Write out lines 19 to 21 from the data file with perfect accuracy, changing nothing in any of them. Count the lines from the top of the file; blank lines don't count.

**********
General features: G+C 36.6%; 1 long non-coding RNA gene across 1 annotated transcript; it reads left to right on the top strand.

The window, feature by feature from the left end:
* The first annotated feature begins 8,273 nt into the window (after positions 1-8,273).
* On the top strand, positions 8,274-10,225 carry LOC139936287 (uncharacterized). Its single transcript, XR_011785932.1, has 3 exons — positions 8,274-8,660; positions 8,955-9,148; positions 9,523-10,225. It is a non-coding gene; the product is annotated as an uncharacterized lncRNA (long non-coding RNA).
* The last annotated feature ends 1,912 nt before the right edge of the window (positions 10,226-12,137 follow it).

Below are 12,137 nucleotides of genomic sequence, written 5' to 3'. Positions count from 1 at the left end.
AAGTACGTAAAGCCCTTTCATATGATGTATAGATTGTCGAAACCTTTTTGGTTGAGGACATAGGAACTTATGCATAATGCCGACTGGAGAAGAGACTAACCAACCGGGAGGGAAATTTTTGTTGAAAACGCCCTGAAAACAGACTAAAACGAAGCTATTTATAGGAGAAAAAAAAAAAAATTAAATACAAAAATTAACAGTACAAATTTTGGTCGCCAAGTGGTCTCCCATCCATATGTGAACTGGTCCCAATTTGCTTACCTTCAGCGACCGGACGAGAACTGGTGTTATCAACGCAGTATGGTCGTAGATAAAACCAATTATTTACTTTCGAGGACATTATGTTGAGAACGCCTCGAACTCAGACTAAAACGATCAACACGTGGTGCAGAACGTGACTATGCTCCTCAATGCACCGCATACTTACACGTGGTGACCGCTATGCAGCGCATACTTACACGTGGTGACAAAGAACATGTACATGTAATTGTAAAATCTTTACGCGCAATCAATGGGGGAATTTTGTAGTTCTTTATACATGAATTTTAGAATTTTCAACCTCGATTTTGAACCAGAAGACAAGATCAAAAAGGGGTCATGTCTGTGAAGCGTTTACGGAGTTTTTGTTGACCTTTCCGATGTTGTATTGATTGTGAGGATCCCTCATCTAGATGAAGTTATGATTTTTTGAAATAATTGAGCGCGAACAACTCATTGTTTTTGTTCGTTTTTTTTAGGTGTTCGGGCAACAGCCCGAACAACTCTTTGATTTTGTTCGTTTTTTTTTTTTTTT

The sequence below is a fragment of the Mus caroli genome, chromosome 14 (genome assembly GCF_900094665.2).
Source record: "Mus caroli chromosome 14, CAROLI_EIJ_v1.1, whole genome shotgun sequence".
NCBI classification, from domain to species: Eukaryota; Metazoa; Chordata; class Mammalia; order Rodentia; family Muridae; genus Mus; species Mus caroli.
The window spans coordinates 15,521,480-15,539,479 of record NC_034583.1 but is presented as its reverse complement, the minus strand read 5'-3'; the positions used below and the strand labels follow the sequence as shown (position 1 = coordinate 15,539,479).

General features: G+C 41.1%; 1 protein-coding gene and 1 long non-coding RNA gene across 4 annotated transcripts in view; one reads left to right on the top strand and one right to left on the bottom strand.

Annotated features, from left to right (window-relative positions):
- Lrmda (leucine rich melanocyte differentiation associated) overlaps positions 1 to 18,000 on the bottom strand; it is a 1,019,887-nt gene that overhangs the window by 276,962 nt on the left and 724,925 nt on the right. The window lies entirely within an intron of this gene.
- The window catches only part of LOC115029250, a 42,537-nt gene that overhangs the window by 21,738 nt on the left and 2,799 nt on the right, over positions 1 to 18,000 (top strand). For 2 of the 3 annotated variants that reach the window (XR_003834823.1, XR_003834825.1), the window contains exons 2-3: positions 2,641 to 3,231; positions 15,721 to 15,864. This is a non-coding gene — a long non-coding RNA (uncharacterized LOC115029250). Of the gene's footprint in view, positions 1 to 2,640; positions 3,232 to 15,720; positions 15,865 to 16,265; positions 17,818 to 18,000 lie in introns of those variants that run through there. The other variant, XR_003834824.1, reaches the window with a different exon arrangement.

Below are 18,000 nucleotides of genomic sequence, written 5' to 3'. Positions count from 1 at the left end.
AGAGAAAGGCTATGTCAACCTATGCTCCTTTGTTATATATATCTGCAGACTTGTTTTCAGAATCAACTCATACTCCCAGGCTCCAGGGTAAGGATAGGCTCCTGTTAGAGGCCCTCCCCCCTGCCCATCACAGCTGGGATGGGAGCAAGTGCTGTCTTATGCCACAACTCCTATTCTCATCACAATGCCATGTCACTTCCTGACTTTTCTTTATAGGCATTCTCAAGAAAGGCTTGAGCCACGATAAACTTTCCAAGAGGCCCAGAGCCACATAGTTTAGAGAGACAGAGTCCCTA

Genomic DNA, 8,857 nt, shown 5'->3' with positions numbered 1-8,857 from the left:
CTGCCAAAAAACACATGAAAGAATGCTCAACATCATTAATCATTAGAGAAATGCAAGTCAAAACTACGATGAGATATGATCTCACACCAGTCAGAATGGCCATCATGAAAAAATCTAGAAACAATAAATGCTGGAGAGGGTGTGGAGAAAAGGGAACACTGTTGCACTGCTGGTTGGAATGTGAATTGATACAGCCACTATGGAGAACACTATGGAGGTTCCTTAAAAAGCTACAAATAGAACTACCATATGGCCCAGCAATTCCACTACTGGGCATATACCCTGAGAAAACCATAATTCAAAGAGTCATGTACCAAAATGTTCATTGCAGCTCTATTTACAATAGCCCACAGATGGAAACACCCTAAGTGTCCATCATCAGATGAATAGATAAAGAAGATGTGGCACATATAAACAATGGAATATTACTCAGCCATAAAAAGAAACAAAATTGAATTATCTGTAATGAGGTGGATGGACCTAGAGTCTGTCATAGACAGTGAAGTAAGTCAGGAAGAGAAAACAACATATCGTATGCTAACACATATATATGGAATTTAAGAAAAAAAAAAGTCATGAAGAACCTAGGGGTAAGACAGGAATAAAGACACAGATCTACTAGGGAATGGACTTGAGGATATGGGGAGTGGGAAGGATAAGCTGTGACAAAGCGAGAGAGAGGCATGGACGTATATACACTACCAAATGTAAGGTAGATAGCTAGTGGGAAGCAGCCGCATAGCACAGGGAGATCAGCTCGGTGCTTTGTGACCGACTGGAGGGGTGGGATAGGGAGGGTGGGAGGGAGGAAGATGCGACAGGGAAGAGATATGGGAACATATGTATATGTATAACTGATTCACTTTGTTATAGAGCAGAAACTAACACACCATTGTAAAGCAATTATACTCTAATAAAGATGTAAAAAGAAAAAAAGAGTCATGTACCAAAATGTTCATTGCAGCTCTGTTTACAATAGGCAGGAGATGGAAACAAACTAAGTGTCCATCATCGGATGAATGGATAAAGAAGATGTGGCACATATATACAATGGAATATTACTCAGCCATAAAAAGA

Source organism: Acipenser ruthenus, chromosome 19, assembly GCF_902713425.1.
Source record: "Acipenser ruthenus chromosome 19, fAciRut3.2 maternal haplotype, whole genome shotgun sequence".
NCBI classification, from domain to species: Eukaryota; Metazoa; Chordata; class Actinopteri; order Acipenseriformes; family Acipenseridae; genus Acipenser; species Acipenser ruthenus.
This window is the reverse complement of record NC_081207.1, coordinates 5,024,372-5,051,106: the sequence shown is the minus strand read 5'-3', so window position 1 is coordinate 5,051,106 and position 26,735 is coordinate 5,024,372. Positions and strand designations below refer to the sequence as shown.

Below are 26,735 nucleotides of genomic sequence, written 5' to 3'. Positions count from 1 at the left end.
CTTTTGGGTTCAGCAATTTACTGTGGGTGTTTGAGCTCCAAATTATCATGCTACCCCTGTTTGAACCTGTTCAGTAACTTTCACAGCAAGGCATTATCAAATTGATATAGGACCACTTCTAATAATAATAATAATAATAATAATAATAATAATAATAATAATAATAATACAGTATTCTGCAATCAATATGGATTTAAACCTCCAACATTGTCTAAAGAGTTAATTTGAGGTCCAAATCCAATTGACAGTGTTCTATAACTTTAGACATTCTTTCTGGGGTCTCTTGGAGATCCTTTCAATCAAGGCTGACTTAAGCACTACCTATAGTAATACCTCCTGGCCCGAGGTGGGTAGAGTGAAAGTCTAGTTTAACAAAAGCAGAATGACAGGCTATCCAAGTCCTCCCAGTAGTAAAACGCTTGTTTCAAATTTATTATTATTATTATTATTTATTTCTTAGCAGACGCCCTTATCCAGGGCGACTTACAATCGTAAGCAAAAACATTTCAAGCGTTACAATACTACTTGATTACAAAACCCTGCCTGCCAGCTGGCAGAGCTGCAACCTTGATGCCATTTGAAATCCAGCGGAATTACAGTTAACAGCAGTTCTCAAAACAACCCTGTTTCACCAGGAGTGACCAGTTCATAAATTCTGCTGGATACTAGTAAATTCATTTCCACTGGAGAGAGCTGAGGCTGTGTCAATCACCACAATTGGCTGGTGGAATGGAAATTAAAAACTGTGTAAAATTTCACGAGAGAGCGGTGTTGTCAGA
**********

CTGCCAAAAAACACATGAAAGAATGCTCAACATCATTAATCATTAGAGAAATGCAAGTCAAAACTACGATGAGATATGATCTCACACCAGTCAGAATGGCCATCATGAAAAAATCTAGAAACAATAAATGCTGGAGAGGGTGTGGAGAAAAGGGAACACTGTTGCACTGCTGGTTGGAATGTGAATTGATACAGCCACTATGGAGAACACTATGGAGGTTCCTTAAAAAGCTACAAATAGAACTACCATATGGCCCAGCAATTCCACTACTGGGCATATACCCTGAGAAAACCATAATTCAAAGAGTCATGTACCAAAATGTTCATTGCAGCTCTATTTACAATAGCCCACAGATGGAAACACCCTAAGTGTCCATCATCAGATGAATAGATAAAGAAGATGTGGCACATATAAACAATGGAATATTACTCAGCCATAAAAAGAAACAAAATTGAATTATCTGTAATGAGGTGGATGGACCTAGAGTCTGTCATAGACAGTGAAGTAAGTCAGGAAGAGAAAACAACATATCGTATGCTAACACATATATATGGAATTTAAGAAAAAAAAAAGTCATGAAGAACCTAGGGGTAAGACAGGAATAAAGACACAGATCTACTAGGGAATGGACTTGAGGATATGGGGAGTGGGAAGGATAAGCTGTGACAAAGCGAGAGAGAGGCATGGACGTATATACACTACCAAATGTAAGGTAGATAGCTAGTGGGAAGCAGCCGCATAGCACAGGGAGATCAGCTCGGTGCTTTGTGACCGACTGGAGGGGTGGGATAGGGAGGGTGGGAGGGAGGAAGATGCGACAGGGAAGAGATATGGGAACATATGTATATGTATAACTGATTCACTTTGTTATAGAGCAGAAACTAACACACCATTGTAAAGCAATTATACTCTAATAAAGATGTAAAAAGAAAAAAAGAGTCATGTACCAAAATGTTCATTGCAGCTCTGTTTACAATAGGCAGGAGATGGAAACAAACTAAGTGTCCATCATCGGATGAATGGATAAAGAAGATGTGGCACATATATACAATGGAATATTACTCAGCCATAAAAAGA

Source organism: Acipenser ruthenus, chromosome 19, assembly GCF_902713425.1.
Source record: "Acipenser ruthenus chromosome 19, fAciRut3.2 maternal haplotype, whole genome shotgun sequence".